Returning to South America in 1931, PlÃÃ‚Â¼schow resumed his aerial survey work, without boat support, but died with his cameraman, after a wing collapsed on what was otherwise a normal approach to a landing on Lago Argentino. The plane suddenly inverted and witnesses saw the cameraman fall first from the plane, clutching his parachute, which was torn from his hands when it opened. PlÃÃ‚Â¼schow was to follow, wearing his parachute, which sadly caught on the tail plane and dragged him down with the falling plane into the shallow lake.
During PlÃÃ‚Â¼schow's two years of absence the little seaplane had been stored in the warehouse of a freezing plant and it is thought that the wing's integrity may have been reduced by the un-noticed attentions of rats.
The second and longer phase of the Feuerland's life began when the ketch was acquired by John Hamilton, owner of farms in both Patagonia and the Falklands and brought over to Weddell Island, where his Falklands operation was based. Although now renamed Penelope, after Hamilton's daughter, the former Feuerland was still sailed for a long time by Paul Christiansen and Seppel Schmidt, who had been part of PlÃÃ‚Â¼schow's crew.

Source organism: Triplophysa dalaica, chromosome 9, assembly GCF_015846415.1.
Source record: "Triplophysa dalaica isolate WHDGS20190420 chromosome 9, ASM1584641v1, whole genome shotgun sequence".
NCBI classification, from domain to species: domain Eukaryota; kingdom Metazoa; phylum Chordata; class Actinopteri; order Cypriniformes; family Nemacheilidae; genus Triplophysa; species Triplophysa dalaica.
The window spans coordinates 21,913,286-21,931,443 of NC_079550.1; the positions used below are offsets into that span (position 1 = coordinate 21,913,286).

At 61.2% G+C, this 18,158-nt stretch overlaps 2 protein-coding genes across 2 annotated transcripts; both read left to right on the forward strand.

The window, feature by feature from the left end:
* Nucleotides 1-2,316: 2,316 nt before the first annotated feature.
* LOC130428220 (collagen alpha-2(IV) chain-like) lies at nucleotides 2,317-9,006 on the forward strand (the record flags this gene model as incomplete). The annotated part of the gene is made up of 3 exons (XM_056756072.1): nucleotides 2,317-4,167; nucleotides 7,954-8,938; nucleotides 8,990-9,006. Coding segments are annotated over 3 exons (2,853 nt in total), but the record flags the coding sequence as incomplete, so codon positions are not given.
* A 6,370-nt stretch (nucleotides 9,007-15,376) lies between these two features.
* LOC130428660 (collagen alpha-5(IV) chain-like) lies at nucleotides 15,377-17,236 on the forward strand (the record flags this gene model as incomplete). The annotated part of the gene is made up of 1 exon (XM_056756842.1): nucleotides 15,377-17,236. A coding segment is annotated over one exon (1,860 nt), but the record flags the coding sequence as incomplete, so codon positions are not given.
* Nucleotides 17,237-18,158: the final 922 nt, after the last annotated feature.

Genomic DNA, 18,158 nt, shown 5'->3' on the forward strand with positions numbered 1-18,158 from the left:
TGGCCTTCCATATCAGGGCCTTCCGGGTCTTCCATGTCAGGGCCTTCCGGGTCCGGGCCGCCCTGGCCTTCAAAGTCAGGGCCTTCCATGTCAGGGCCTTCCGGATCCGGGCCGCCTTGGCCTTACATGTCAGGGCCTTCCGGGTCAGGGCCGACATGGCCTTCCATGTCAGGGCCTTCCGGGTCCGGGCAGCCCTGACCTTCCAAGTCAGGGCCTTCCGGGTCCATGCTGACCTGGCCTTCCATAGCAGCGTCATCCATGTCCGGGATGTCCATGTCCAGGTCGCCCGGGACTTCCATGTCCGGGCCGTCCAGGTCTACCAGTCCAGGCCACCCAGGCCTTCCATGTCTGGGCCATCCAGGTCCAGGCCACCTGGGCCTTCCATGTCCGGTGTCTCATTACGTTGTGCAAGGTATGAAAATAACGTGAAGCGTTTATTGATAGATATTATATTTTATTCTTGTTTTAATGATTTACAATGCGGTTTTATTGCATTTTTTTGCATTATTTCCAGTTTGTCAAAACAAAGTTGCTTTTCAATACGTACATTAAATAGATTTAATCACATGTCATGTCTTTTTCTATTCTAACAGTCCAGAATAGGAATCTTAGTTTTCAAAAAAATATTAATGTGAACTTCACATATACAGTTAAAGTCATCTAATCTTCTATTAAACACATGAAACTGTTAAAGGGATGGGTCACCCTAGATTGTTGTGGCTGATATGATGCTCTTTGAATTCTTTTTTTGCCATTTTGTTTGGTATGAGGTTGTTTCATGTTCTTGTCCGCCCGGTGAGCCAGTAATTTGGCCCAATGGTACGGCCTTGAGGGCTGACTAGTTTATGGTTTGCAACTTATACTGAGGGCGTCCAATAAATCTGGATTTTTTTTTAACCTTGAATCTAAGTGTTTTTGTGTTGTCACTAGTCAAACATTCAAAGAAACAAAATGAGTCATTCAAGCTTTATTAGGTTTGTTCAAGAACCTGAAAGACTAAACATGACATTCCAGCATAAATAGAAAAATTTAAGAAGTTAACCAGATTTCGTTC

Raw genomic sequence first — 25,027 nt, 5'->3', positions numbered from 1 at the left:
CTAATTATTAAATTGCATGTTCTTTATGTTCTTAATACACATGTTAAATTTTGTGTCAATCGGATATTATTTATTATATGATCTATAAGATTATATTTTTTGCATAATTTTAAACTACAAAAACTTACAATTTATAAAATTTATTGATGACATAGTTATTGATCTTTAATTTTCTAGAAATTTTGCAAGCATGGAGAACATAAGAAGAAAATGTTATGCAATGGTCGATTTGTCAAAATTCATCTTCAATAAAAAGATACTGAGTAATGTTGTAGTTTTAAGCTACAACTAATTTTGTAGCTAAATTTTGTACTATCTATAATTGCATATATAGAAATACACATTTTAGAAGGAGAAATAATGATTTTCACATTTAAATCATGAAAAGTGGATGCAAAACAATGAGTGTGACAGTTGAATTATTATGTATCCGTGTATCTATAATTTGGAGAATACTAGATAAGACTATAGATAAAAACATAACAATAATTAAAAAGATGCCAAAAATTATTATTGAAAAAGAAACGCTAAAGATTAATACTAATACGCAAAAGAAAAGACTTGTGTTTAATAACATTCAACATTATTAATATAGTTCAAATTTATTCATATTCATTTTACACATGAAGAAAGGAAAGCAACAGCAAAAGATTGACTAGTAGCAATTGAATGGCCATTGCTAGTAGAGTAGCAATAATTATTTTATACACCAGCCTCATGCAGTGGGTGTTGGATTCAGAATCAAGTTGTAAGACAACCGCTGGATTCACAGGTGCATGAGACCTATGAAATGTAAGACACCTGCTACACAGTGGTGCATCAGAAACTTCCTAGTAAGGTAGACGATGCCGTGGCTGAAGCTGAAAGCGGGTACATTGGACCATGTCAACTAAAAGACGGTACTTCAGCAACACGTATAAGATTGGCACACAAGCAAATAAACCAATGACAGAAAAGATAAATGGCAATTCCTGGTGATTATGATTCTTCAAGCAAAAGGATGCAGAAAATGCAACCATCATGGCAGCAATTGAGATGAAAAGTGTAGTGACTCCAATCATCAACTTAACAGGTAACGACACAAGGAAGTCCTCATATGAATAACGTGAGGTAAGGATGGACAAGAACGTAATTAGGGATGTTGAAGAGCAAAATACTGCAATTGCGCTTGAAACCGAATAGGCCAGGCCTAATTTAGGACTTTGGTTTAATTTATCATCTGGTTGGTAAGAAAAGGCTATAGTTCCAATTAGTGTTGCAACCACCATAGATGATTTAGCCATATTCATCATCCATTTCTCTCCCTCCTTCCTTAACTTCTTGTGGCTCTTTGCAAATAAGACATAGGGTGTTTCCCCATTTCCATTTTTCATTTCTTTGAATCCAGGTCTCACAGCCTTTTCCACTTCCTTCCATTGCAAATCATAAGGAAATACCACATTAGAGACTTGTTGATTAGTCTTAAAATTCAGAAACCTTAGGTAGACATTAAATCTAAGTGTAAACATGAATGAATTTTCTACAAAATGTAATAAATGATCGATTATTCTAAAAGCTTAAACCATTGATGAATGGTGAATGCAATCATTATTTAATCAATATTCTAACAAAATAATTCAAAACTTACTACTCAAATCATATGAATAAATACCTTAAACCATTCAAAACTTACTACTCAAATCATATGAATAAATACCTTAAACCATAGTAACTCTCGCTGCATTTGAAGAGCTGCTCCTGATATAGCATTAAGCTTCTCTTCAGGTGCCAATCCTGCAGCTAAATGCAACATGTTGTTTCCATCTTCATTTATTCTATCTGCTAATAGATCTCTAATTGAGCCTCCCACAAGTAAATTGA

It was at this early stage of her long connection with the Falklands that Penelope went again to Patagonia at Hamilton's instigation to bring back to the Falklands an extraordinary Noah's Ark cargo of strange birds and animals, including skunks, rheas and otters, of which only the foxes and guanaco survived.
Skipper and new owner From her arrival in the Falklands in 1929, this sturdy little vessel, Penelope, has taken part in many different episodes of the Islands history. She has known many skippers and crewmen, some of whom have been in their own way every bit as colourful as PlÃÃ‚Â¼schow. She has shifted sheep and horses to and from islands, carried evacuees from the Argentine invasion and taken whole settlement populations on picnics in the summer. Her foc'sle was where the writer first saw a boiled penguin egg and where many a young islander has sat wide-eyed around the stove listening to the salty tales of old hands, while the roaring forties screeched through the rigging outside.